Consider a continuous function $\phi: \mathbb{R}^n \times \mathbb{R}^m \rightarrow \mathbb{R}_{\geq 0}$ and a locally bounded function $\psi:\mathbb{R}^n \rightarrow \mathbb{R}^m$.

So we study functions of the kind $\phi(x,\psi(y))$ for $x,y \in \mathbb{R}^n$.

Prove the following proposition.

Fixed $\bar x \in \mathbb{R}^n$, for any $\epsilon>0$ there exists $\delta > 0$ such that

$$ \max_{(x,y) \in X \times X} \{ \phi(x,\psi(y)) - \phi(y,\psi(y)) \} < \epsilon $$

where $X = {\bar x} + \delta \mathbb{B}$ is the closed ball around $\bar x$.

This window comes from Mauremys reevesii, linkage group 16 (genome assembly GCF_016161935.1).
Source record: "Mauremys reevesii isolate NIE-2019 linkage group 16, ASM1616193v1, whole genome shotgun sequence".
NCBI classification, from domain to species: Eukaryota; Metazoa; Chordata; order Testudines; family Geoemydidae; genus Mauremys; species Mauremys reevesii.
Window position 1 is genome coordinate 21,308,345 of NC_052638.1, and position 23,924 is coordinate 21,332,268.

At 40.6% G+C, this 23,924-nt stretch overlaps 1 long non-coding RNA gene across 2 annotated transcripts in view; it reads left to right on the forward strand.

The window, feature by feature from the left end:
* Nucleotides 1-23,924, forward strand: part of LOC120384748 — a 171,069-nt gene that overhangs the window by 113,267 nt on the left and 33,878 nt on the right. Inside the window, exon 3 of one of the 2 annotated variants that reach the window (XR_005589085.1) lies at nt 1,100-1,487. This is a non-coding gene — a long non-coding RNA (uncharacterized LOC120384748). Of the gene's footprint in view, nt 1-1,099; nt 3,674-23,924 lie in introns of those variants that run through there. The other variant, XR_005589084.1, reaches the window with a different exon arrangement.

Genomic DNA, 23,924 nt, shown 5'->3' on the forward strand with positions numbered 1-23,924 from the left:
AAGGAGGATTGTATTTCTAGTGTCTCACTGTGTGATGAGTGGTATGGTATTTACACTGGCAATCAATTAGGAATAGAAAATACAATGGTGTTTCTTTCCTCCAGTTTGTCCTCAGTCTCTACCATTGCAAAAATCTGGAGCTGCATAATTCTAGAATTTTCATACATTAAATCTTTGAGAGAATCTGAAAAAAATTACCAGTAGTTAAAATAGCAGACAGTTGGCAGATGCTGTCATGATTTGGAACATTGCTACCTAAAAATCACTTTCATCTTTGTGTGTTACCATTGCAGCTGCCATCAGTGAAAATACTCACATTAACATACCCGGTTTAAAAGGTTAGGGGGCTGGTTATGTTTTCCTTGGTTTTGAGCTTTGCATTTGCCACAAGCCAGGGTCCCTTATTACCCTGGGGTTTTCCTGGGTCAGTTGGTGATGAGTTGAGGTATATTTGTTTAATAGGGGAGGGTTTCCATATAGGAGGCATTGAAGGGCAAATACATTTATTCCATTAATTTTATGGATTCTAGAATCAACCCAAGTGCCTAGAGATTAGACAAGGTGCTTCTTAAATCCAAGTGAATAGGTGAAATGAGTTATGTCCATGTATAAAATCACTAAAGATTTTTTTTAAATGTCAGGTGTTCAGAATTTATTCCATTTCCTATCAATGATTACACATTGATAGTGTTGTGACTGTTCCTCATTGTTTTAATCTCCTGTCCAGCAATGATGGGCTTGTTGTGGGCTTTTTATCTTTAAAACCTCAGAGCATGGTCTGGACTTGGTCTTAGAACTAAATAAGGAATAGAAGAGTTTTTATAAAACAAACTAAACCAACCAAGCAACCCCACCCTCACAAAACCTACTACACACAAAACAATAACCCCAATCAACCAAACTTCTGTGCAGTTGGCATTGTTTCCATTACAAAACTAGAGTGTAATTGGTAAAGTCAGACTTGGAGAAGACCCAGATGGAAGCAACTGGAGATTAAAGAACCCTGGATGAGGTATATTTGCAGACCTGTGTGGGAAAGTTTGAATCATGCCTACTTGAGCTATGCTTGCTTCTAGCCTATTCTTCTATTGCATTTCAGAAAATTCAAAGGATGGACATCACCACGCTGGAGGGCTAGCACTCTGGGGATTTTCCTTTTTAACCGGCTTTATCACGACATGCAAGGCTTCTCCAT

• 2
    $\begingroup$ Hint: Use uniform continuity of $\phi$ on compact sets. $\endgroup$ – Francesco Sica May 14 '12 at 3:31
  • $\begingroup$ I know. I'm just wondering if the discontinuity of $\psi(\cdot)$ can cause problems. $\endgroup$ – user693 May 14 '12 at 5:17
  • $\begingroup$ So maybe we can write $$\max_{(x,y) \in X^2} \{ \phi(x,\psi(y))-\phi(y,\psi(y)) \} \leq \max_{(x,y) \in X^2, \ z \in \overline{\psi(\{X\})}} \{ \phi(x,z)-\phi(y,z) \}. $$ Then we notice that $(x,y,z) \mapsto \phi(x,z)-\phi(y,z)$ is continuous and the result follows. $\endgroup$ – user693 May 14 '12 at 5:33

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